There are nations elsewhere in the world where people can legally and peacefully choose the time and place of their death. In the U.S., beginning with Washington and Oregon and now in a handful of other states too, “right to die” movements have changed the law, but not in most of the country. In this Boomer Opinion piece, Emily Gaffney of Marblehead, Massachusetts, argues that it ought to take hold everywhere because, as she sees it, it’s win-win.

Not all over-the-fence conversations are created equal.

Take for example the one I had recently with Kay, my part-time neighbor from Holland with whom I share an inordinate number of random coincidences. Kay is a tad over 60, and I just turned 60. Kay’s birthday is June 25th and Mom’s birthday is June 25th. Kay had a 92-year-old mother, and I have a 92-year-old mother. Kay has grown-children-navigating-life, and I have grown-children-navigating-life. There is no shortage of conversation topics between Kay and me when we are both toiling in our gardens. We keep up.

Emily Gaffney

When Kay shared that her 92-year-old mother had recently passed, I couldn’t help but think of my own mother (our similarities being what they are and all). I’ve come to a point in my personal caregiving journey where the details of others parents’ deaths matter to me. Hearing their play-by-play accounts helps me anticipate what could happen to Mom, minimizing my chances of being surprised and/or unprepared. My hope is that by the time it happens, I will have heard it all.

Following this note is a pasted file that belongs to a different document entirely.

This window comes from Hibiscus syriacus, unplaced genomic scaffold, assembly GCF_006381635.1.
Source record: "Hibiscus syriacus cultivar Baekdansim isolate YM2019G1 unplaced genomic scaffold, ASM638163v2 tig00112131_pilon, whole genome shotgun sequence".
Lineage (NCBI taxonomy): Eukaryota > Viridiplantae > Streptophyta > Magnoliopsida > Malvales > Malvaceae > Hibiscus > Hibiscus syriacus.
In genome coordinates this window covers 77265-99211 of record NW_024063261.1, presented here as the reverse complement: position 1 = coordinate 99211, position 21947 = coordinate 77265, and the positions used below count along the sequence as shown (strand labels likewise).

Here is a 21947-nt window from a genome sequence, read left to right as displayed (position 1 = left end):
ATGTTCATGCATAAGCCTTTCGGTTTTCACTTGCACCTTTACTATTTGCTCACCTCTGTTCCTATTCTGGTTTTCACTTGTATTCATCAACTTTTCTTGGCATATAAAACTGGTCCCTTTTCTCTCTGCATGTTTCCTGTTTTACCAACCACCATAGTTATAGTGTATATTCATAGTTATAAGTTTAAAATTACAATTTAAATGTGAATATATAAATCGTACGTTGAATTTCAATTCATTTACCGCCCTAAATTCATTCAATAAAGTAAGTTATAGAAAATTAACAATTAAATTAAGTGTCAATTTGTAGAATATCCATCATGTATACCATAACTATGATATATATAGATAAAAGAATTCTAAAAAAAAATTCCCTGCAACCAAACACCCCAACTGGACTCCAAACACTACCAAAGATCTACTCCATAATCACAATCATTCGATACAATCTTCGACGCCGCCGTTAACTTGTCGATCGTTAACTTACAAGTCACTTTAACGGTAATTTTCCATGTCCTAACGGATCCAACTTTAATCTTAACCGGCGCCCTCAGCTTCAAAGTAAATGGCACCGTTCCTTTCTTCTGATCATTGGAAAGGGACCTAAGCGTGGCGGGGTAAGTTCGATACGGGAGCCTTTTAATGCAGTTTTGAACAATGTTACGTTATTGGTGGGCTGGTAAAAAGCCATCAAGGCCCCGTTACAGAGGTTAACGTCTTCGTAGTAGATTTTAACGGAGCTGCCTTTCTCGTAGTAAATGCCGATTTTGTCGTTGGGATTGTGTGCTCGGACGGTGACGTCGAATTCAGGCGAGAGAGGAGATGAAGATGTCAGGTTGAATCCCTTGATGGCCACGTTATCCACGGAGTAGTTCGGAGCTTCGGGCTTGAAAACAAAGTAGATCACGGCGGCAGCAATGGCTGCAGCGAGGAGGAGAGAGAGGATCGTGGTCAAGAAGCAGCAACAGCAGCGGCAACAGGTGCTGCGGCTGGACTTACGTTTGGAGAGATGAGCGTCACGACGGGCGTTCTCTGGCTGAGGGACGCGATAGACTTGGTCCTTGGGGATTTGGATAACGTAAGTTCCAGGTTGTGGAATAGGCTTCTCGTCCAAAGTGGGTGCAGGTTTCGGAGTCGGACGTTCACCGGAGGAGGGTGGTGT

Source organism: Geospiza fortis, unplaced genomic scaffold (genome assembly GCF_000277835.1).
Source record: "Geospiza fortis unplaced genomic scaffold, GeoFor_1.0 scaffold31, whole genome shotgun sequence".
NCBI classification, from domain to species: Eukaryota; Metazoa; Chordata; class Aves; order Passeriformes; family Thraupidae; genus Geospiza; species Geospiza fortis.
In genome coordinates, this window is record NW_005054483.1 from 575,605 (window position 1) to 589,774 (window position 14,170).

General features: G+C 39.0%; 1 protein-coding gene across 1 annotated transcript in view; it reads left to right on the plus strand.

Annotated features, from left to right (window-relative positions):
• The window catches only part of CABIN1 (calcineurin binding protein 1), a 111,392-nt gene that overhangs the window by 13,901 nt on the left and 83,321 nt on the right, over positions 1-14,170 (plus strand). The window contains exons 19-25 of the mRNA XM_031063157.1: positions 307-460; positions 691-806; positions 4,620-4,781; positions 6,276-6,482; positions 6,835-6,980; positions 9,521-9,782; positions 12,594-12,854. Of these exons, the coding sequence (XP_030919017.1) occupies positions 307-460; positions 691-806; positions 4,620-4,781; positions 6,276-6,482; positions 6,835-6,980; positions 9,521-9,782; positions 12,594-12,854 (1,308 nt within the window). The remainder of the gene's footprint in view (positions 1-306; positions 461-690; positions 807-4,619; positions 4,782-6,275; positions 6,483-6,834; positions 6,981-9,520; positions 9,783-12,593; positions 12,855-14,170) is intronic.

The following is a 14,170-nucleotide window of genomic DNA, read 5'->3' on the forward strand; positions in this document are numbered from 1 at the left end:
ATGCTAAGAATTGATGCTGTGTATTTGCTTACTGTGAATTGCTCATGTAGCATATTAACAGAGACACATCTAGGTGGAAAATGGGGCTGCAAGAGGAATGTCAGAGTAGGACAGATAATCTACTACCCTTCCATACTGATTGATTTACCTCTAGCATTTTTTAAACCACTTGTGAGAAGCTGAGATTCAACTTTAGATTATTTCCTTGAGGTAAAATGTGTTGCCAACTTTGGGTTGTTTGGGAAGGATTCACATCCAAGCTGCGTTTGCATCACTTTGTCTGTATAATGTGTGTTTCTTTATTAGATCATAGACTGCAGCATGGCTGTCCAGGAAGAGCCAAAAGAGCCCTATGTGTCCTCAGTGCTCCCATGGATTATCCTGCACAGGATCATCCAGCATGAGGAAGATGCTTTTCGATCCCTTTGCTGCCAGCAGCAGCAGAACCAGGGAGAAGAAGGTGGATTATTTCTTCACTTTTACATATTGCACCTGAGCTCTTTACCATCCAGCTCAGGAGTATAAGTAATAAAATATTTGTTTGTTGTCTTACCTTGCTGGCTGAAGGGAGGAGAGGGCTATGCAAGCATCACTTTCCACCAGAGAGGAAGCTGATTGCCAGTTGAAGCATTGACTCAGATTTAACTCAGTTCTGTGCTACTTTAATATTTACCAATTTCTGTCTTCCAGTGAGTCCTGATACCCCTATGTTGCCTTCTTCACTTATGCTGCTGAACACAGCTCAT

Kay is an open woman with a sensitive heart. She understands that my interest in her mother’s passing is not borne from idle curiosity or a need for gossip. She understands that I seek to glean something useful and important to store in my mind for my own mother’s eventual end. So, thankfully, she shares.

The most important detail I heard in our conversation is one that will never apply (at least not legally) to Mom’s demise. Kay’s mother chose to die. Of sound mind and failing body, she informed her four daughters of her decision to end her life, and was able to ask them to be present and to be a part of her final moments. A brilliant end-of-life option that we just don’t have in most parts of the U.S.

Though I’m not sure to what end, I wanted– and needed– more detail. Kay’s mother’s death by her doctor’s hand sounded so normal… so compassionate… so reasonable… so civilized… so interesting. I did a quick moral and legal inventory around euthanasia and quickly dismissed the “life-is-precious” and “don’t-play-God” arguments that I’m sure have kept this practice largely at bay in the U.S.

Paradoxically, death by assisted suicide feels to me like a classic win/win for everyone. Kay’s mother was tired and physically weak. On this earth for almost a century, she’d lived a full and satisfying life. Of sound mind and with great dignity, she got to choose her moment and method. Surely, that’s a win.

Kay and her siblings were unquestionably sad, but also honored and grateful to be present for such an important and meaningful moment in their mother’s life. Kay described her “relief” at knowing that her mother’s suffering was over, that her final wishes were realized, and that there was no room for sibling misunderstanding or discord. I’d call this a win as well.

Perhaps it’s time for a change.


Text Size